In today’s interconnected world, a major pandemic only takes 36 hours to spread around the globe. In recent years, repeated outbreaks of infectious diseases – from the ongoing Ebola epidemic in the Democratic Republic of the Congo, to the global outbreak of the Coronavirus – have reinforced the importance of investments in preparedness and global health security to combat pandemics and save lives.
A new strain of Coronavirus – which originated in Wuhan, China – has spread to nearly every continent over the past month, with cases reported in nearly 30 countries including the United States, Japan, Germany, and Australia. On January 30th, the World Health Organization declared the virus a Public Health Emergency of International Concern, in acknowledgement of the global nature of the pandemic. As of February 21st, the disease has over 76,000 confirmed cases, with 99% of cases concentrated in China – but experts have warned that the disease could have already infected over 100,000 people. The outbreak is expected to slow global economic growth to the lowest levels since the 2008 financial crisis.
The 2019 Global Health Security Index found that no country is fully prepared to handle a major pandemic. If diseases like the Coronavirus continue to spread while countries still have significant gaps in global health security, the international community could face severe consequences in health, economics, and security:
Secretary of State Mike Pompeo has said that the U.S. is “sparing no effort to protect our people” and help China contain the outbreak, and recently announced that the U.S. will commit up to $100 million to combat the virus.. However, unlike the 2014 Ebola Outbreak where the U.S. had a strong ground presence in West Africa, the U.S. does not have active global health programs in China, creating unique challenges.
American leadership in global health security is critical in preventing and controlling pandemics like the Coronavirus, Ebola, and Zika. U.S. investments in health systems around the world – including infrastructure like hospitals and roads, skills training for healthcare workers, and public education campaigns – can help countries contain pandemics at their source. While the costs of pandemics are high, the success of the President’s Emergency Plan for AIDS Relief (PEPFAR), which helped curb the AIDS epidemic and has saved 18 million lives since 2003, demonstrates that progress is possible.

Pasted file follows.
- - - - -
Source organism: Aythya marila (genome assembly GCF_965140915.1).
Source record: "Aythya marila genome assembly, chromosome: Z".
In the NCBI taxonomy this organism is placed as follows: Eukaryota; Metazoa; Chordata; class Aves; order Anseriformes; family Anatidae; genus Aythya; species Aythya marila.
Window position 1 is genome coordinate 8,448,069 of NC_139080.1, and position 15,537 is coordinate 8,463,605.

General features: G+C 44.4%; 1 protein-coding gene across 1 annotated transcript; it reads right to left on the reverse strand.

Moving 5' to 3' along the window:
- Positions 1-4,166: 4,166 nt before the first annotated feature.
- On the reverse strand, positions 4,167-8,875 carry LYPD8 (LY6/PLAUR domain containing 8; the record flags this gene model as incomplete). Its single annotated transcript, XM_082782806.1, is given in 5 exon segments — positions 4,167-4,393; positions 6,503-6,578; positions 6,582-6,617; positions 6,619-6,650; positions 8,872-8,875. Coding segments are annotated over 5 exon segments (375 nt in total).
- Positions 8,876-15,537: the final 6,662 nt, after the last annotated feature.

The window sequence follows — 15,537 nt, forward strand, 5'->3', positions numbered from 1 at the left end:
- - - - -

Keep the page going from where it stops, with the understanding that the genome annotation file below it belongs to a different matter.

The Trump Administration’s Global Health Security Strategy calls for the U.S. to prevent, detect, and respond to infectious diseases at home and abroad, in close cooperation with international partners.
Global Health Security Agenda (GHSA): The GHSA was launched in 2014 as an international partnership of 65 nations, international organizations and NGOs. Through setting targets and facilitating cross-country collaboration, the agenda works to improve nations’ capacities to prevent, detect, and respond to infectious diseases around the world, bolstering international health security.
CDC’s Division of Global Health Protection: The Division of Global Health Protection works with partner countries to help build core public health capacities that are needed to identify and contain outbreaks before they reach the United States.
U.S. Agency for International Development: USAID Administrator Mark Green called the Global Health Security Strategy a critical piece of building resilience against diseases like Ebola that “jeopardize the health, security, and prosperity of all countries, including the United States.” USAID’s global health and development programs make it less likely for diseases like Ebola to spread rapidly – and make it easier to respond if they do.